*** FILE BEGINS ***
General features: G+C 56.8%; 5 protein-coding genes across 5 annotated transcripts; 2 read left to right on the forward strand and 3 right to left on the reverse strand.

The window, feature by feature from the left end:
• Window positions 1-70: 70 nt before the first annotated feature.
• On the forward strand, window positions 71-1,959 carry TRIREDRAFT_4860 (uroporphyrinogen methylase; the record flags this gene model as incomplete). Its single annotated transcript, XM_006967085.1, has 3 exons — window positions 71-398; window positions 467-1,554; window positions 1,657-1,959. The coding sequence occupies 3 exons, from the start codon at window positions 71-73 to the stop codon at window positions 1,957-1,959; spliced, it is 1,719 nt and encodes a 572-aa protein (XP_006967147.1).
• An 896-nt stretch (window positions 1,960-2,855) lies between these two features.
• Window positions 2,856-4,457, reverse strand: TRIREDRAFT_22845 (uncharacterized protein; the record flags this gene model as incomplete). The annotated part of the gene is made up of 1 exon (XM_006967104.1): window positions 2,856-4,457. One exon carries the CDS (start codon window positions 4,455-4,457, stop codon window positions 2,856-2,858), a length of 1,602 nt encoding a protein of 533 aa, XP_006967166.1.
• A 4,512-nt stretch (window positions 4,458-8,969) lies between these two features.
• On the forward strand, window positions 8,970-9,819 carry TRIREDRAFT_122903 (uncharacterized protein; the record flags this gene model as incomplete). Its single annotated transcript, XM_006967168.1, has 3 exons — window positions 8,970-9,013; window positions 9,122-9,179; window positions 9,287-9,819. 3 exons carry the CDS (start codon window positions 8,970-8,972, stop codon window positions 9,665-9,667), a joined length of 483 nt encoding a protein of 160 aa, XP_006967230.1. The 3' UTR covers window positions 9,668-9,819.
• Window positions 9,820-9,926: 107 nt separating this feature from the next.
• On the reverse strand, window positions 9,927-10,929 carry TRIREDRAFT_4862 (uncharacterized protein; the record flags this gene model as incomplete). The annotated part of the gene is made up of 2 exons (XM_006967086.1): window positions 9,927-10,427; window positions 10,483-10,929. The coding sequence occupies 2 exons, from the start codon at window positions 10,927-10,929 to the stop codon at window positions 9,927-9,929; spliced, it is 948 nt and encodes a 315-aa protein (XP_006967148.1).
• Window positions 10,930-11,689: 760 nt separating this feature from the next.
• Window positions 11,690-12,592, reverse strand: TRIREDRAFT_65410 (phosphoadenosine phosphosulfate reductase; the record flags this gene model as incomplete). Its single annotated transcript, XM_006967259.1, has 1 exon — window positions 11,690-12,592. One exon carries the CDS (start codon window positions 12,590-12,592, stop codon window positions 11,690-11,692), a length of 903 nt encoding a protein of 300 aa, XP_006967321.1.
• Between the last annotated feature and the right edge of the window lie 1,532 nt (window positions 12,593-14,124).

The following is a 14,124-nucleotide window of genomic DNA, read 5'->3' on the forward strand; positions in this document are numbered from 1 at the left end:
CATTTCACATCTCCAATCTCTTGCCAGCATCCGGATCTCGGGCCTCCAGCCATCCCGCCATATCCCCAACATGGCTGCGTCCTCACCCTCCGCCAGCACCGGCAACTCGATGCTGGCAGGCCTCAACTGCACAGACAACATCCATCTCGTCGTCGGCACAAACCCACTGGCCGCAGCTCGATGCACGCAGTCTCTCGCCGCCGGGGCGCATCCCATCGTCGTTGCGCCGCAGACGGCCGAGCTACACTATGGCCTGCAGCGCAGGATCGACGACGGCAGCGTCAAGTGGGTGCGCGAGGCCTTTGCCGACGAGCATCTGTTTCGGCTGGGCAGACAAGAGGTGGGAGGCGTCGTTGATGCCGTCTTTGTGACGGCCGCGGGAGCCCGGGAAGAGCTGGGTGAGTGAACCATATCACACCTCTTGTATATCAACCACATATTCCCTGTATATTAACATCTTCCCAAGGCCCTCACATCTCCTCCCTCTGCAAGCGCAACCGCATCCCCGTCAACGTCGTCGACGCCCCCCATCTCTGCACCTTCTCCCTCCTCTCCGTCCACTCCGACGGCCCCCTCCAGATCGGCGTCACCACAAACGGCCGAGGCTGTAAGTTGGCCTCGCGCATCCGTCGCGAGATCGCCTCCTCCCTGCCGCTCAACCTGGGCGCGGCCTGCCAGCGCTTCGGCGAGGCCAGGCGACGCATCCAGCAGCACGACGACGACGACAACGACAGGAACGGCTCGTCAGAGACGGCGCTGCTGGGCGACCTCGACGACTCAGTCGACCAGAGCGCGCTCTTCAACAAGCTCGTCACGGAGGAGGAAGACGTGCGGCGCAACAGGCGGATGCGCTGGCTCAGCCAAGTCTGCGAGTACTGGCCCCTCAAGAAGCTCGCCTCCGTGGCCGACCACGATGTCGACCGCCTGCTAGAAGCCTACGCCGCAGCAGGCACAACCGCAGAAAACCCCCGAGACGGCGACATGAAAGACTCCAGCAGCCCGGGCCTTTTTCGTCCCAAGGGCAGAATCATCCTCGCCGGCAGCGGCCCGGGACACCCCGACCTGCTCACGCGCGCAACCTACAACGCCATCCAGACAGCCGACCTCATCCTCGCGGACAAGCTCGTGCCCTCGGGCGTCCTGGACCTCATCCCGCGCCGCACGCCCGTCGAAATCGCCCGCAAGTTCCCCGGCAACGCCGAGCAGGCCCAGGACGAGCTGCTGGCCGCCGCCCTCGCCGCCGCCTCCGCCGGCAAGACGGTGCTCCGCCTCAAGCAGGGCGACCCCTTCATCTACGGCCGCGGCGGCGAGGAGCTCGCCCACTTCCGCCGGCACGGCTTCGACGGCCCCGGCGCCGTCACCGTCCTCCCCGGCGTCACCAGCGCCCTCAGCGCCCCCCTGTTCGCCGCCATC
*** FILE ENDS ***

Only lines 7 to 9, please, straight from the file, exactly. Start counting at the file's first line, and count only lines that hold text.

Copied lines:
• A 4,512-nt stretch (window positions 4,458-8,969) lies between these two features.
• On the forward strand, window positions 8,970-9,819 carry TRIREDRAFT_122903 (uncharacterized protein; the record flags this gene model as incomplete). Its single annotated transcript, XM_006967168.1, has 3 exons — window positions 8,970-9,013; window positions 9,122-9,179; window positions 9,287-9,819. 3 exons carry the CDS (start codon window positions 8,970-8,972, stop codon window positions 9,665-9,667), a joined length of 483 nt encoding a protein of 160 aa, XP_006967230.1. The 3' UTR covers window positions 9,668-9,819.
• Window positions 9,820-9,926: 107 nt separating this feature from the next.